Just days into Spyker’s ownership of SAAB, sources in Sweden say the Dutch company is still getting to grips with its new purchase.
“For sure it has not been easy,” said Spyker spokesman, Mjetro van den Plas. “When we turned up at the SAAB factory to get it started again we were a little puzzled that we could not find the lock. It was only after a while we realised it was not in the normal place on the door but for some reason had been placed on the floor about two metres away”.
There was more confusion when Spyker’s representatives gained entry to the factory, something that immediately caused all the lights to come on, even though it was the middle of the day. “They’re still on now,” Mr van den Plas confirmed. “We thought there must be a switch somewhere but we just can’t find it. We’re starting to think maybe we need to take the factory to a dealer and get the lights re-programmed or something. We’ll have to do something for sure because it is making us look like tossers”.
However, strangely placed locks and annoying lights aren’t the only problems to face the Spyker team now settling in Sweden. “Why is everything in the canteen an airline meal?” asked one member of the Dutch contingent. “And why do I have to ‘check-in’ every morning, then spend two hours loafing around the factory branch of WH Smiths before I can go up to my office? This company has nothing to do with aeroplanes so why do they keep pretending it does?”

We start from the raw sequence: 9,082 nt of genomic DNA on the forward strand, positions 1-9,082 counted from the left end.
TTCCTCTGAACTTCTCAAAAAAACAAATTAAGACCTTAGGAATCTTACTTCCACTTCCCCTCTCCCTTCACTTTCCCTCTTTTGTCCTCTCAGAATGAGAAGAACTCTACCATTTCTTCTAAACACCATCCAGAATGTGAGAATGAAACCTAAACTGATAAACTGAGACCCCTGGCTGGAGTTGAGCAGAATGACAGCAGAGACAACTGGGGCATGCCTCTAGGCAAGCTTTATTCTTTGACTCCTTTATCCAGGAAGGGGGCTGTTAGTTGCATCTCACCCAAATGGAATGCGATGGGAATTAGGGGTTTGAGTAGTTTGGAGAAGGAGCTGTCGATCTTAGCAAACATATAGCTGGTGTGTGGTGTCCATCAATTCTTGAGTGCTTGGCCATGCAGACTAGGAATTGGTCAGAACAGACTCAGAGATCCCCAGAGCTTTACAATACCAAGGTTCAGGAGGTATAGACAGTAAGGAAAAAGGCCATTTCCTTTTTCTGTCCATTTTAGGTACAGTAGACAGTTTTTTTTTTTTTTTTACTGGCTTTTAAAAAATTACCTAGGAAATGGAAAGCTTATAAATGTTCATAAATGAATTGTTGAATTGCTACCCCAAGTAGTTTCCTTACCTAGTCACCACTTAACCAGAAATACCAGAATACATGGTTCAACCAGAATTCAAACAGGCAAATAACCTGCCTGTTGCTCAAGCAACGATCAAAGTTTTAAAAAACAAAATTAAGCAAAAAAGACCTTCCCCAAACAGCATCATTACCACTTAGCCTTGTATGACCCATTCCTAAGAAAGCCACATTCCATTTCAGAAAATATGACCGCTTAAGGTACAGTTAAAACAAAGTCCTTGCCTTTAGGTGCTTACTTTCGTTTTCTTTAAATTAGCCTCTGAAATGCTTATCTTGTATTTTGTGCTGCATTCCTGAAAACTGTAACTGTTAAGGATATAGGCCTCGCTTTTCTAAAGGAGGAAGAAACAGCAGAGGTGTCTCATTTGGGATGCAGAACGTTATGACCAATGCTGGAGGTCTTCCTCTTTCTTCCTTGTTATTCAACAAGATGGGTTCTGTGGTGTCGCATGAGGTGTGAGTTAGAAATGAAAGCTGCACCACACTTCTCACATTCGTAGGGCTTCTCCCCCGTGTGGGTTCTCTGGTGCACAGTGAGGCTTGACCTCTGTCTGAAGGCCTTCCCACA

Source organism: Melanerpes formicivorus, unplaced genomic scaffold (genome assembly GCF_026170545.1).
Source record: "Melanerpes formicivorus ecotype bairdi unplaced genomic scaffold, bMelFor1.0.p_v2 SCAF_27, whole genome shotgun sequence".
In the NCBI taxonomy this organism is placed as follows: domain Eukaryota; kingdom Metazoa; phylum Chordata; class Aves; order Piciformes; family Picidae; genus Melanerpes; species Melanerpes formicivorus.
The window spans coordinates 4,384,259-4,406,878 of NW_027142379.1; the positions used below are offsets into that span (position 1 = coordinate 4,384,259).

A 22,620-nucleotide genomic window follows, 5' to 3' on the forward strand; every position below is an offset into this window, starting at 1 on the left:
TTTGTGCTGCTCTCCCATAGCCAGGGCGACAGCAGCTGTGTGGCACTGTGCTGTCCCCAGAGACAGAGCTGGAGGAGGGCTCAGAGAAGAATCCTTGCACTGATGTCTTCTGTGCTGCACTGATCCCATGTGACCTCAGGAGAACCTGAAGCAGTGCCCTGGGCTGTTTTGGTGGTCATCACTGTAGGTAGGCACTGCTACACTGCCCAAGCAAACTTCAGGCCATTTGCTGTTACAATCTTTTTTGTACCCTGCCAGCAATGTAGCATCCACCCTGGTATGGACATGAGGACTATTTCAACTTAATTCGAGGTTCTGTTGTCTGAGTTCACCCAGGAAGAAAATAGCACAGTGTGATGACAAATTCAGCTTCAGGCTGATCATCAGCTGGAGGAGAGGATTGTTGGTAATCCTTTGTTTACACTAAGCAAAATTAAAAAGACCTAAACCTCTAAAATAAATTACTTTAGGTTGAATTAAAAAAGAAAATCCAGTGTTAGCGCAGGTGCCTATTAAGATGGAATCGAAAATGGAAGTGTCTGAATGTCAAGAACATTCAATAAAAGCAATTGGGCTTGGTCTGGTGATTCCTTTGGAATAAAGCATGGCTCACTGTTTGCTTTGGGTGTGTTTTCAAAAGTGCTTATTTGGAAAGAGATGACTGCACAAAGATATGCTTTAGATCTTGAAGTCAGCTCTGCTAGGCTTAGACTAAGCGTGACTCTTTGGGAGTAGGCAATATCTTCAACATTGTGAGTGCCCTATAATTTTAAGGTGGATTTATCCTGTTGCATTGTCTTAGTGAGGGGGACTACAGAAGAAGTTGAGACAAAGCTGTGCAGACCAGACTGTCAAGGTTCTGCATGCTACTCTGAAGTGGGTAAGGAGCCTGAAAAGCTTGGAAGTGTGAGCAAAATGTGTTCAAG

Nonetheless, Swedish insiders say the Spyker team are slowly getting used to SAAB’s quirks and that many of them are now happily adopting the company uniform a nice black roll neck, some fashionable black framed spectacles and a pleasant, reasonable personality. Furthermore, sources claim Spyker is delighted to note that the SAAB factory seems to be extremely comfortable and quite well rust proofed. It is also said to feel very well thought out. Unlike their idea that SAAB can keep competing with BMW and Audi.